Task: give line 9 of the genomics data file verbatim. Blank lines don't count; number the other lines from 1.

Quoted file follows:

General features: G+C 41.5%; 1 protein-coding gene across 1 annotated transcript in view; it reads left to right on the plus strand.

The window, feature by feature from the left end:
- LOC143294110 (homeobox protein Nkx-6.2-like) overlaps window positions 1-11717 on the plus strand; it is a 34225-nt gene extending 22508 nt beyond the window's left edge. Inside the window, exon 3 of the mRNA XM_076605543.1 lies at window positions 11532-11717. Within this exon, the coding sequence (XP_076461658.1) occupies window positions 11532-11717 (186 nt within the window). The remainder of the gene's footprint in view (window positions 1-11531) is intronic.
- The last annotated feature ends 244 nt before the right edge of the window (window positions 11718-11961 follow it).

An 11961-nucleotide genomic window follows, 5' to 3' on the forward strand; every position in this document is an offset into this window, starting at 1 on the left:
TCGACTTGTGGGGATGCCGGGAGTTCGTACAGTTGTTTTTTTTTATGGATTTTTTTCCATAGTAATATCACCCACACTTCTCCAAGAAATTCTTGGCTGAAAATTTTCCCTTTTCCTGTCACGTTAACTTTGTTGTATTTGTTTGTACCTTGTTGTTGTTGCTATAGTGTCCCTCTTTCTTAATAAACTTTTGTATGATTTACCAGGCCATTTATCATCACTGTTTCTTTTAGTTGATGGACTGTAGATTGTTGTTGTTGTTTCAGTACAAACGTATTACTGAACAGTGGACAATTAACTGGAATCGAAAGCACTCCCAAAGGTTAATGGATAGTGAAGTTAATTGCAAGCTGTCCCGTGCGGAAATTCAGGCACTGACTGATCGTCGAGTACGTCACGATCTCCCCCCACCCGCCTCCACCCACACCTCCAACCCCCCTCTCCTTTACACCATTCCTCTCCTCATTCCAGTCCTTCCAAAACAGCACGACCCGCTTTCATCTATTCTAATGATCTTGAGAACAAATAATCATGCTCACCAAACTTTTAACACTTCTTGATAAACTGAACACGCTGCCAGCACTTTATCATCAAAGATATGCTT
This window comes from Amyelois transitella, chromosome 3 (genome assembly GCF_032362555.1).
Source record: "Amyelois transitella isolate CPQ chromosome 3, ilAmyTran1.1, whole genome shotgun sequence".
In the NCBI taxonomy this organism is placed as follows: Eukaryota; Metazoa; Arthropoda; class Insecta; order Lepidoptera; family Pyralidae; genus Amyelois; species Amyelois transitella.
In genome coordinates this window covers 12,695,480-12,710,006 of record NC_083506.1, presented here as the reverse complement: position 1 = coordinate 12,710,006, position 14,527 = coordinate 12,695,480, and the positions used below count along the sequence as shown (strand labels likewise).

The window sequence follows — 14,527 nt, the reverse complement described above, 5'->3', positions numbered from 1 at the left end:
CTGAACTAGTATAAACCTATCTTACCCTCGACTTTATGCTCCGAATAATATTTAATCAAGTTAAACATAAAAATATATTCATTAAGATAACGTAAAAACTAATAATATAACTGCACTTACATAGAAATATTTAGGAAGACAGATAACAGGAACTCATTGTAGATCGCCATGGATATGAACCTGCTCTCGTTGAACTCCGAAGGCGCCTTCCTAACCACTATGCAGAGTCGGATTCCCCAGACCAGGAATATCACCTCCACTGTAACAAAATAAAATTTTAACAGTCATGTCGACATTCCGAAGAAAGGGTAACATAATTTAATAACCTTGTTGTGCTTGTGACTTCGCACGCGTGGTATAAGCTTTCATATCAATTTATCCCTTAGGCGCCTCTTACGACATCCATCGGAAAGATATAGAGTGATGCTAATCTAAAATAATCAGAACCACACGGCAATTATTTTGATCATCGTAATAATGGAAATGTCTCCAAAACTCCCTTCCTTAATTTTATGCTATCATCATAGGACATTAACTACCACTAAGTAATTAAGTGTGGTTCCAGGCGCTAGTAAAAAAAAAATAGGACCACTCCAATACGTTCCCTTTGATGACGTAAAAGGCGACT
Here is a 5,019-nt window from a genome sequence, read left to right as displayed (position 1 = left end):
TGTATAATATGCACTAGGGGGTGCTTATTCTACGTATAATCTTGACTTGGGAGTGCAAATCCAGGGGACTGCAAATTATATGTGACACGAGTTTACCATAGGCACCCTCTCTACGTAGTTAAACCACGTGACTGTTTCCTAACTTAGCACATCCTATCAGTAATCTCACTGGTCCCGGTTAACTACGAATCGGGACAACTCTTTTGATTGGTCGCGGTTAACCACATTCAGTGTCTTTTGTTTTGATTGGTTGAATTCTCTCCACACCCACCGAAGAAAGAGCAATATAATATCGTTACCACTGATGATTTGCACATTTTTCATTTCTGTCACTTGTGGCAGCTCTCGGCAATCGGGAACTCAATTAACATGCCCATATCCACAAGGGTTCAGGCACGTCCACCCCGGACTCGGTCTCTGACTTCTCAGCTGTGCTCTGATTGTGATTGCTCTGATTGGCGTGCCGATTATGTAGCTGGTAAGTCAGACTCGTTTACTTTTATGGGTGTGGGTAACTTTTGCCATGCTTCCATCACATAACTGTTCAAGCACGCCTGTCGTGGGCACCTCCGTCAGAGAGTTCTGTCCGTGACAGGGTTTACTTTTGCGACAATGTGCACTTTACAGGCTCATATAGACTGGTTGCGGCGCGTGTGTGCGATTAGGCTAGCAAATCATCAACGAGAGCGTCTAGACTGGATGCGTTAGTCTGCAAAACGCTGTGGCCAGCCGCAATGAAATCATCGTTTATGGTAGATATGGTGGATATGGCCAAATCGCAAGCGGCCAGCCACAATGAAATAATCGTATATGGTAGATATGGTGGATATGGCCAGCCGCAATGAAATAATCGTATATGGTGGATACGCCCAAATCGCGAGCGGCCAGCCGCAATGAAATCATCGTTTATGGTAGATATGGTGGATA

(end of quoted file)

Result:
In the NCBI taxonomy this organism is placed as follows: Eukaryota; Metazoa; Arthropoda; class Insecta; order Lepidoptera; family Pyralidae; genus Amyelois; species Amyelois transitella.